Article

New Approaches to International Law

Thomas Skouteris

in International Law

ISBN: 9780199796953
Published online March 2012 | | DOI: http://dx.doi.org/10.1093/obo/9780199796953-0012
New Approaches to International Law

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  • International Law
  • International Courts and Tribunals
  • Private International Law and Conflict of Laws
  • Public International Law

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New Approaches to International Law captions scholarly work that has become known under numerous rubrics, such as Critical Legal Studies, New Approaches to International Law, Newstream International Law, Feminist Approaches, Third World Approaches to International Law, Postcolonial Legal Studies, New Approaches to International Economic Law, Critical Race Theory, and more. New Approaches work does not easily fit within traditional classifications. Although discursive or other homologies among authors listed in this article could be discerned, there is no single ideology or methodology that unifies New Approaches work, better characterized by pluralistic politics and eclecticism. One unifying factor is the common desire to rethink the foundations of international law and create space for emancipatory politics, while responding to recent trends in economic, political, and social theory. Far from forming a coherent movement, this work should be seen more as a professional project, held together by a sense of belonging or recognition experienced by some of the participants. Group identity was more important during the late 1980s and until the symbolic creation and then dissolution of the New Approaches movement in 1997 (for example, “Fin de NAIL: A Celebration,” a conference at Harvard Law School in May 1997). Thereafter, New Approaches work has proliferated and diversified, reluctant to accept permanent affiliations. Its sociology has also become immensely more complex. A second generation of critical scholars emerged at the “center” and at the “periphery” of international law, socializing in vibrant international networks. In the meantime, first-generation figures received worldwide recognition and occupy leadership positions. The scope, aims, and objectives have also diversified to the extent that any effort to reduce New Approaches to a canon would be self-defeating. This article merely aims to provide a gateway to some characteristic strands of New Approaches work. One difficulty was the inherently interdisciplinary nature of the work, which evades (and detests) categorization. Another difficulty was how to represent the different influences of scholars belonging to different disciplinary generations. Emblematic figures of the movement are inevitably overrepresented on account of the volume and the seminal nature of their work. Younger scholars are represented with fewer entries per author but in larger numbers, accounting for today’s diversity in style and thematic orientation. Omissions should therefore be understood not as exclusions but as an inherent limitation of the project.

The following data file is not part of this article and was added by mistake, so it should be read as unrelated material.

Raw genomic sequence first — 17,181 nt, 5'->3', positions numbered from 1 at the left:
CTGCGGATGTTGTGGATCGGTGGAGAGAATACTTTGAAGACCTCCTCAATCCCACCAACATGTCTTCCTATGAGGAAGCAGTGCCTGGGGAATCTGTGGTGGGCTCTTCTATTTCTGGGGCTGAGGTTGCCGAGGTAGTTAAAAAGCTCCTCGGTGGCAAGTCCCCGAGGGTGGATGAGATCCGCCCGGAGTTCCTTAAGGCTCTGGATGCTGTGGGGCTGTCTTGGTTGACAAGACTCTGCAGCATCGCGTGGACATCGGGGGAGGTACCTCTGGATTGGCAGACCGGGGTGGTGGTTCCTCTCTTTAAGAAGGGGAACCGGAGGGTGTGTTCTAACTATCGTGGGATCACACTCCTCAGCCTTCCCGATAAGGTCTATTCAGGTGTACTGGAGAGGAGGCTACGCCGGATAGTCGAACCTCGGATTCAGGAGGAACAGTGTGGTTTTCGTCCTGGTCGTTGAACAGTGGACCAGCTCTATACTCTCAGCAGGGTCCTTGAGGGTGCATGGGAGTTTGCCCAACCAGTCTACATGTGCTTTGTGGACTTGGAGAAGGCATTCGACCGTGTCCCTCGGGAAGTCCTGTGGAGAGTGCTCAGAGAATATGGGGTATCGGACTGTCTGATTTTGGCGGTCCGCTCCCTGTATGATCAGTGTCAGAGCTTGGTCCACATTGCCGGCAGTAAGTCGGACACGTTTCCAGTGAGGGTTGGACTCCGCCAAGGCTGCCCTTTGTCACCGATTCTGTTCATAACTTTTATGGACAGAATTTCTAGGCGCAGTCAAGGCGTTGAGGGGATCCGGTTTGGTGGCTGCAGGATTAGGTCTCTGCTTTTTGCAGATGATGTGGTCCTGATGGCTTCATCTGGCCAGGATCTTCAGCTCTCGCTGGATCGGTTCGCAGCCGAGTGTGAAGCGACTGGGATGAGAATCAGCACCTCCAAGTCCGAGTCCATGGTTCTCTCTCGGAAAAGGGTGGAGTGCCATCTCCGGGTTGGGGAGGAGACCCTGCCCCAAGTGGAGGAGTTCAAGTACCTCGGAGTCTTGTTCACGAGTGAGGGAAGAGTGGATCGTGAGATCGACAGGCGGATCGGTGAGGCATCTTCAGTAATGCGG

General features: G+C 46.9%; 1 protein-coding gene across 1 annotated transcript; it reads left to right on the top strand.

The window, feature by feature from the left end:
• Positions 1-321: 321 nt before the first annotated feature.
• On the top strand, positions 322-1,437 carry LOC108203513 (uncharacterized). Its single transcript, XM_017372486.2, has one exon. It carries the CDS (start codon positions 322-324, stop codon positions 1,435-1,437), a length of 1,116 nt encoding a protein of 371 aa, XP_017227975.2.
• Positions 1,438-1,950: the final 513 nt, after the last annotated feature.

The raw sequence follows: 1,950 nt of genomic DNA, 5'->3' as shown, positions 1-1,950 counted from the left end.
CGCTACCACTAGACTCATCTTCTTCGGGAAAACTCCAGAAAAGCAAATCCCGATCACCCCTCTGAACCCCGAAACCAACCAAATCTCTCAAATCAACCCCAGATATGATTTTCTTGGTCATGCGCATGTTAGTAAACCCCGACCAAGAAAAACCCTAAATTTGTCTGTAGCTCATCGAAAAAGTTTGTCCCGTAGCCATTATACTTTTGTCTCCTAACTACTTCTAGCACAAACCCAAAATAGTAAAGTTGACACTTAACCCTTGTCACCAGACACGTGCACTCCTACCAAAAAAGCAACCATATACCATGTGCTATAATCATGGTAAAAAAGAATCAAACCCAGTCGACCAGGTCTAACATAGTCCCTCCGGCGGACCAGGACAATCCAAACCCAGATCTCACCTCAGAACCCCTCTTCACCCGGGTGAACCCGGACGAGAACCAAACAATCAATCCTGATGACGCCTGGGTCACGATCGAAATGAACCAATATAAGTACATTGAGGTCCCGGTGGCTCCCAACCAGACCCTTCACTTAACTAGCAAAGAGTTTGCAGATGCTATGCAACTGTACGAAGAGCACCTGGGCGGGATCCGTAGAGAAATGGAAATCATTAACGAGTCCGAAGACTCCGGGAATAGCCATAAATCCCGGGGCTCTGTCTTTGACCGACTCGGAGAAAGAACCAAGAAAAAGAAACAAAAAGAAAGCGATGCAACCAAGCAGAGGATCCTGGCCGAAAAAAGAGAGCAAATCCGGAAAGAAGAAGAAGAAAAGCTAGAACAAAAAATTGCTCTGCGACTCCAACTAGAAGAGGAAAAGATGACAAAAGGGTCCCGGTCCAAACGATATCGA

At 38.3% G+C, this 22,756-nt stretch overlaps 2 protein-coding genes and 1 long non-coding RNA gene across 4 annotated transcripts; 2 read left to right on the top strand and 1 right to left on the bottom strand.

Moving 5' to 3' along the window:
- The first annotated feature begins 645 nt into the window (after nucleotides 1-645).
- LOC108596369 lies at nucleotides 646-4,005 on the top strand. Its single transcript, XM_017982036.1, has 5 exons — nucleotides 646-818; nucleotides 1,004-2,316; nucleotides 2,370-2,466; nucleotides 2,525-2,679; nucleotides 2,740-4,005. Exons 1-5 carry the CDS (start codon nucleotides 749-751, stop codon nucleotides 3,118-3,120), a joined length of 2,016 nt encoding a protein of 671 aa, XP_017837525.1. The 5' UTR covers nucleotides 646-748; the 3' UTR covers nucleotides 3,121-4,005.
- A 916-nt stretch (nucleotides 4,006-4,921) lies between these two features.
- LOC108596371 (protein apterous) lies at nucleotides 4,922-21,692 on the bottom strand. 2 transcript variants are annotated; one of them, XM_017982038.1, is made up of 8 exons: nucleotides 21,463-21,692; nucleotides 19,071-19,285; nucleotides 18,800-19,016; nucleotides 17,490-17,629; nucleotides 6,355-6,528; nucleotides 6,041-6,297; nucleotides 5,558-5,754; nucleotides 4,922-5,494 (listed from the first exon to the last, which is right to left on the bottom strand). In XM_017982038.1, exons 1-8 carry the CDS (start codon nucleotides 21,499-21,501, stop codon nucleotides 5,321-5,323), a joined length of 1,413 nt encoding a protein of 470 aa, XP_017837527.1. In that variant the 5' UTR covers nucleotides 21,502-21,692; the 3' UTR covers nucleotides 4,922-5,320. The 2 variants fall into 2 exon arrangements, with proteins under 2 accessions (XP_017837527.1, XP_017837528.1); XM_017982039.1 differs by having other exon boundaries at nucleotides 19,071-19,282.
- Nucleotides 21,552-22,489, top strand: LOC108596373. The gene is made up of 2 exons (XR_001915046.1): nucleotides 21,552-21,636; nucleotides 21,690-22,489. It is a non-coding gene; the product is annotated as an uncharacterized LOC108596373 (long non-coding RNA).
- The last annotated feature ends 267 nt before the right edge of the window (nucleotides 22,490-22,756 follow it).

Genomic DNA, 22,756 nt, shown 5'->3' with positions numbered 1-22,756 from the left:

Article.  14712 words. 

Subjects: International Law ; International Courts and Tribunals ; Private International Law and Conflict of Laws ; Public International Law

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